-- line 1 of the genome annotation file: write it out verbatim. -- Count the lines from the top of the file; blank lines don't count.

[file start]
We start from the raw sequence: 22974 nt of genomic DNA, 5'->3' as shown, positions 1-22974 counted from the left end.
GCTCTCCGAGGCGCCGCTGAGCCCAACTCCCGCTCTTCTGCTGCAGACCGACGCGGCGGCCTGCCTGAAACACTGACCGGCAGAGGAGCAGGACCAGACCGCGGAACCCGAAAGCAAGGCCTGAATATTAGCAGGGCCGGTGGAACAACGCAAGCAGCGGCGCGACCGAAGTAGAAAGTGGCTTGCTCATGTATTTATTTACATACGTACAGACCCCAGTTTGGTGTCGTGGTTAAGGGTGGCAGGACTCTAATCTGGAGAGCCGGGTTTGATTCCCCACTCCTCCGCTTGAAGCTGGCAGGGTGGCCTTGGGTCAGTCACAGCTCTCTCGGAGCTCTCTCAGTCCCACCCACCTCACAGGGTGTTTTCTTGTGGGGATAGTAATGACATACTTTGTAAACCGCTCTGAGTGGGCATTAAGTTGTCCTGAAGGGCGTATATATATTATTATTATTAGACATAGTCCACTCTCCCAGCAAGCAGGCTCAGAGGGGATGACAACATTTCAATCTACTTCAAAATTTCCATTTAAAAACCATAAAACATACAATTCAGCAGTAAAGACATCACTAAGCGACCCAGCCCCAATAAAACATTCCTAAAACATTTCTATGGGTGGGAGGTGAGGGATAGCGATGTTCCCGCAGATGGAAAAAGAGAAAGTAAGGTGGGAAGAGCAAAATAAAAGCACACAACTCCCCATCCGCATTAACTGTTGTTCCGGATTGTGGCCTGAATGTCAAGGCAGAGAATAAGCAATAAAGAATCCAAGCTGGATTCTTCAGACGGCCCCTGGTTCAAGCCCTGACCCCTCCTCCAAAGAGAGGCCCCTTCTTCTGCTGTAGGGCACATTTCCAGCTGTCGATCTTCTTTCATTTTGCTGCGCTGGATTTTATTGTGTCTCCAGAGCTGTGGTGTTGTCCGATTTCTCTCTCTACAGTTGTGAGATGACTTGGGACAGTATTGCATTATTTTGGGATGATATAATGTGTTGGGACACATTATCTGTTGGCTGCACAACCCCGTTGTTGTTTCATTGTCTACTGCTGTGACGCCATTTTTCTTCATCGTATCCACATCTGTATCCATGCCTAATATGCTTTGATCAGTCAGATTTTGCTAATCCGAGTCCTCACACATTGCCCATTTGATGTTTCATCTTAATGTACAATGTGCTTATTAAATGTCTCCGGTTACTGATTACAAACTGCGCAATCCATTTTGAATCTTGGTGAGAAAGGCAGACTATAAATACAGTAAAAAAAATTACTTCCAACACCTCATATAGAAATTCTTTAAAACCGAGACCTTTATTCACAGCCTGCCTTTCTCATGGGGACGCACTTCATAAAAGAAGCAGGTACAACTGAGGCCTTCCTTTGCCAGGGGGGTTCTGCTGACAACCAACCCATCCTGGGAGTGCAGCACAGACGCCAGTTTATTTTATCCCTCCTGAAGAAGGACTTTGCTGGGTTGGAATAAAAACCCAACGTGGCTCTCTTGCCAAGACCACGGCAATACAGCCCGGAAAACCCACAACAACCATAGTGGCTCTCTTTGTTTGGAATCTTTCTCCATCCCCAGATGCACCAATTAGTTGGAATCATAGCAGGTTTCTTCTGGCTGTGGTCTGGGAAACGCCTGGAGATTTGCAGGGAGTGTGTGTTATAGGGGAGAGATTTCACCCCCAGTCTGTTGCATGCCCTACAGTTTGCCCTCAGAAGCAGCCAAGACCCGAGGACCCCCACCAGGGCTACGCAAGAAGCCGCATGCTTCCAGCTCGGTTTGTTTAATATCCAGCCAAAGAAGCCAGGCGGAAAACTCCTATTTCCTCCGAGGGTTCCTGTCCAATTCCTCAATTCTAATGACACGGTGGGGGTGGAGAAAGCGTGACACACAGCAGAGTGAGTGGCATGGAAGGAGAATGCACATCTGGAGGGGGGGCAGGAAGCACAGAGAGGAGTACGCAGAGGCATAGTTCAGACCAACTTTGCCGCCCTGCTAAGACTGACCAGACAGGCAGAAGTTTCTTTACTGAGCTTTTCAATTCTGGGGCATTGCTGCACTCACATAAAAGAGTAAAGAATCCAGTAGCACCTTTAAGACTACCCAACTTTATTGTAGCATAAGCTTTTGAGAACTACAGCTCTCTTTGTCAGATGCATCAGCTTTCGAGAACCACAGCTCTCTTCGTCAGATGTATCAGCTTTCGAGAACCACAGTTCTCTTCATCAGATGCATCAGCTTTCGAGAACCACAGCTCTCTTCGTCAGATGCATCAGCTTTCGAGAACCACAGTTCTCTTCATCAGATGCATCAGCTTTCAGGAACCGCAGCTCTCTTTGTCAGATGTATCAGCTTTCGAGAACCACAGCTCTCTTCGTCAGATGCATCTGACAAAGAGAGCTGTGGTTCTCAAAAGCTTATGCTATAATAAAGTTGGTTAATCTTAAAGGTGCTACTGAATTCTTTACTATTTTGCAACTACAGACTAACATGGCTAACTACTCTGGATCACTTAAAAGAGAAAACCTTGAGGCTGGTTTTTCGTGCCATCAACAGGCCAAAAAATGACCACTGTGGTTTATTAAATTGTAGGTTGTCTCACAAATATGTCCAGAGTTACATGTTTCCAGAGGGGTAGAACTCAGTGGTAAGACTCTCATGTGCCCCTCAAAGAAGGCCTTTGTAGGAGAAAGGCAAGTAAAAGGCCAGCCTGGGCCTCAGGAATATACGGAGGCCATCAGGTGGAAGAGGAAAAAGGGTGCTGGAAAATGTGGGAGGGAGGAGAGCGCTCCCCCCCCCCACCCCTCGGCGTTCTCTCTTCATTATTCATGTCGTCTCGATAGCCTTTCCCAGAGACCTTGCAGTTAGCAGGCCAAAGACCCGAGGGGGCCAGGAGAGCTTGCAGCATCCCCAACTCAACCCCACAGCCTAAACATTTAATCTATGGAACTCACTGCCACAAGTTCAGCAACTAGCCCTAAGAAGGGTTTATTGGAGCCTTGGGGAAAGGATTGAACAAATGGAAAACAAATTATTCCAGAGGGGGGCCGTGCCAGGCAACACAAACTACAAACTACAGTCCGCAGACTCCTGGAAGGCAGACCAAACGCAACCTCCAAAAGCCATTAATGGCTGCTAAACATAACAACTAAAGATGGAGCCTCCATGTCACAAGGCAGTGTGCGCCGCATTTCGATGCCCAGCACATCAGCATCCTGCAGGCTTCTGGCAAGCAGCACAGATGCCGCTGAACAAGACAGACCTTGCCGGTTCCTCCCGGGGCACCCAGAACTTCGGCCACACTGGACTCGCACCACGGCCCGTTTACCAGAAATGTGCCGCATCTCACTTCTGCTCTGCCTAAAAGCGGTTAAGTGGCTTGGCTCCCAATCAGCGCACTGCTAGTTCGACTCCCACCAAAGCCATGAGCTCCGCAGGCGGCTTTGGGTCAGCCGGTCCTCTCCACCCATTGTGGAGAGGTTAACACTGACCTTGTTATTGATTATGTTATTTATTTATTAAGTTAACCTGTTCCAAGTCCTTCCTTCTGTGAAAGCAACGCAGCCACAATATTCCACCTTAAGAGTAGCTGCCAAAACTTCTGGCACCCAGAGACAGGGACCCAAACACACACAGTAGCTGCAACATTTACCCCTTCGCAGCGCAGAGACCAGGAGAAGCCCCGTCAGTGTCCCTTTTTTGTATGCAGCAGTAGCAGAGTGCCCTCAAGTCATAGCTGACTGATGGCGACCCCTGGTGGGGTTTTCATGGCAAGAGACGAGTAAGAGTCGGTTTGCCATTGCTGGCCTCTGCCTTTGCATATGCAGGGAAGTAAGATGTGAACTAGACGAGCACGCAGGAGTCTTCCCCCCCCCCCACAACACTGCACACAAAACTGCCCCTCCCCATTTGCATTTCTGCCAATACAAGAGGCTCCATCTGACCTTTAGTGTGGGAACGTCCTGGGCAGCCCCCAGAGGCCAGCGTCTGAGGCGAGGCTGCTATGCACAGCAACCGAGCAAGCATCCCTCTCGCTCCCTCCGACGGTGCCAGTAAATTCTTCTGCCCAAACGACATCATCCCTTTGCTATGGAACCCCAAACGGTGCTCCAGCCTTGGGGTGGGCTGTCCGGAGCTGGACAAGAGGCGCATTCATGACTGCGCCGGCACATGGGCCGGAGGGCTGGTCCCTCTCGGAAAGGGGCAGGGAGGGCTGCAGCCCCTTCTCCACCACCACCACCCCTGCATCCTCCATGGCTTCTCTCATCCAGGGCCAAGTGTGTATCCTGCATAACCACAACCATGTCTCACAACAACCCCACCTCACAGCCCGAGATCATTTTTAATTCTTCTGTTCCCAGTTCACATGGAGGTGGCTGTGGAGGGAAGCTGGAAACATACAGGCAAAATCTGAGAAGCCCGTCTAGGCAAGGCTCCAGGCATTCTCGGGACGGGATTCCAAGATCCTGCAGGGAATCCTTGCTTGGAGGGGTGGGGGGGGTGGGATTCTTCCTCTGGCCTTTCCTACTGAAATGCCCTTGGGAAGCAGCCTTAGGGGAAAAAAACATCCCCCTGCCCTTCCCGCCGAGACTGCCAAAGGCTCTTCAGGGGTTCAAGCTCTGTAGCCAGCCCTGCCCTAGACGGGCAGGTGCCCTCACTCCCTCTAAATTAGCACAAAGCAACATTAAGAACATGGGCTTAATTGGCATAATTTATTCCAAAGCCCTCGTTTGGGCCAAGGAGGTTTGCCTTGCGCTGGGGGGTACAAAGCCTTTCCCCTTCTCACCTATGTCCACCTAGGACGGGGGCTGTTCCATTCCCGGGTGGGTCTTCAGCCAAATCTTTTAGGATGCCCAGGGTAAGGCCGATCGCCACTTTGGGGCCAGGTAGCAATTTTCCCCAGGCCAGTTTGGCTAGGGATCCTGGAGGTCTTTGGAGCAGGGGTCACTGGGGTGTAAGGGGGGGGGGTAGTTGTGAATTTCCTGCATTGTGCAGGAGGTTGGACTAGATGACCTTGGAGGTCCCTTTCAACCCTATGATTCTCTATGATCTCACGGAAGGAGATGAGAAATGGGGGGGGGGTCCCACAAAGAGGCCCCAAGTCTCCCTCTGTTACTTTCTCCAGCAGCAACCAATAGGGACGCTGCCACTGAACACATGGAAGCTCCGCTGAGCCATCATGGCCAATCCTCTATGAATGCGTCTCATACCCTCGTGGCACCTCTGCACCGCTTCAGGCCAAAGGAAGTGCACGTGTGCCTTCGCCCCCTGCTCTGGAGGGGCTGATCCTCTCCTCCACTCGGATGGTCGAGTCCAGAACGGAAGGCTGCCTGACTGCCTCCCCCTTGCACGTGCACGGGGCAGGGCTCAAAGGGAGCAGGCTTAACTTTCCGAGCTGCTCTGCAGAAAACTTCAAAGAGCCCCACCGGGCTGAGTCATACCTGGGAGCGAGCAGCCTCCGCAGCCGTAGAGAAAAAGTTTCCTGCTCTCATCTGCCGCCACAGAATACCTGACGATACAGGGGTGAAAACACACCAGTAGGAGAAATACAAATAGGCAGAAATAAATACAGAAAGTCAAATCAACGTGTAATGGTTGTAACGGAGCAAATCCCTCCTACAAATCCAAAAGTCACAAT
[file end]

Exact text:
We start from the raw sequence: 22974 nt of genomic DNA, 5'->3' as shown, positions 1-22974 counted from the left end.